In many arenas of human endeavor, there is no plausible way to convince someone through abstract argument that an endeavor that appears to be incredibly difficult is nonetheless not impossible. There's nothing for it but to create an example.
Efforts to get Members of Congress to do anything related in any way to the basic human rights of Palestinians that is not slavishly pro-Likud is a prime example of this phenomenon. Many are convinced - not without evidence that makes their position seductive - that it is an immutable law of the universe that all Members of Congress must always express fealty to right-wing views on this topic.
Well, now we have a counterexample. Six Members of Congress have written to Secretary of State Clinton, urging her to do "everything in her power" to work to ensure the safety of the U.S. citizens on board the U.S. Boat to Gaza, The Audacity of Hope.
The letter was signed by Representatives Dennis Kucinich [OH-10], William Lacy Clay [MO-1], Sam Farr [CA-17], Bob Filner [CA-51], Eleanor Holmes Norton [DC], and Barbara Lee [CA-9].
The actual text of the letter is spectacularly modest. The six Representatives express their concern for the safety of a group of American citizens; urge the Secretary of State to act to protect them (as she is legally obligated to do as part of her job); note that the Israeli government, like any other government, must conform to international law; note that The Audacity of Hope has declared its cargo of letters from Americans to Gazans to be "open to international inspection"; and note the commitment of the passengers on The Audacity of Hope to nonviolence and international law.
In any other arena of contemporary advocacy for peace, getting six Members of Congress to sign on to a letter designed to be spectacularly modest advocacy of basic common sense would not be something to crow about.
But this is not any other arena. The Freedom Flotilla is challenging the Israeli blockade of 1.6 million Gazans, and therefore, in official Washington, the Freedom Flotilla is "radioactive."
So these six Representatives deserve a huge round of applause. There is no question that if it were possible to anonymously sign Congressional letters, this letter would have many more signatures. These six Representatives were willing to publicly sign their names to this basic appeal, knowing full well that there is a dedicated and well-financed crew of pro-Likud activists in Washington determined to punish any deviance from the Likud line.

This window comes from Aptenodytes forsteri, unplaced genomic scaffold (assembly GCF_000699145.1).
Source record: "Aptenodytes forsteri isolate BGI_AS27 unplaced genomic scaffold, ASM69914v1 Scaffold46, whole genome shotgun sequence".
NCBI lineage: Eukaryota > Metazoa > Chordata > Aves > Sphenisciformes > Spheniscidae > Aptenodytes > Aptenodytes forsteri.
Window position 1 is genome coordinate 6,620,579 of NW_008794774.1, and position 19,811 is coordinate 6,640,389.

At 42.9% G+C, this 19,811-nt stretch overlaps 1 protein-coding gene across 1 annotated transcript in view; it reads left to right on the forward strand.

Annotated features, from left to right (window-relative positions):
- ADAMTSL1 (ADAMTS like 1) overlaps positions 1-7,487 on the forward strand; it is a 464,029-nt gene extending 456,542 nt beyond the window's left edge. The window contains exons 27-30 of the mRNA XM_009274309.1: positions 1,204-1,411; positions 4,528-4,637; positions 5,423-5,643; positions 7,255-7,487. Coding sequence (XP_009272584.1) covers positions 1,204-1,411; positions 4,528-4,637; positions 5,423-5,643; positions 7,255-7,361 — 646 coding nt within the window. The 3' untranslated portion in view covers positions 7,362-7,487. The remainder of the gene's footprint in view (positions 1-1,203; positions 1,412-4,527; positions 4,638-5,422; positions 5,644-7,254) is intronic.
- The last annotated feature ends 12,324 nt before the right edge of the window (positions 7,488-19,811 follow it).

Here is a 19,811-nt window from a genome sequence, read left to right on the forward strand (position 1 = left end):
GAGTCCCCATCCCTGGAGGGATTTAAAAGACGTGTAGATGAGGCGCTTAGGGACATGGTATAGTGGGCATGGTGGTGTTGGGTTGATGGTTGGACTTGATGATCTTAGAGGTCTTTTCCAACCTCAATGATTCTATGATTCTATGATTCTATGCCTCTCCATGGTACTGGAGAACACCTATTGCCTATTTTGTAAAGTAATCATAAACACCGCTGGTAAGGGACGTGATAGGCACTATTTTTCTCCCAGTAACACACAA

It will be interesting to see how the pro-Likud activists respond to this letter. Because the letter is so reasonable and modest, it puts the pro-Likud activists in a lose-lose situation. If they attack the six Members for expressing concern for the safety of a group of American peace activists, the Likudniks will be exposed as extremists. But if they let the letter pass, then a precedent will be established that six Members of Congress can speak up for basic decency on an issue related to Palestine without anything bad happening to them. And then maybe next time it will be twelve Members of Congress, and after that 20. On the first vote on the Afghanistan war, only Barbara Lee voted no. When the House voted a few weeks ago, only eight Democrats voted for open-ended continuation of the war.
In this way, the Congressional letter is like the Flotilla itself. By doing something so mundane - bringing humanitarian aid, or in the case of the American boat, letters - the Flotilla puts the Likud authorities in a lose-lose situation. Either they let our boats pass, in which case they concede that they are not politically invincible, or they stop our boats with force, in which case they expose themselves as extremists.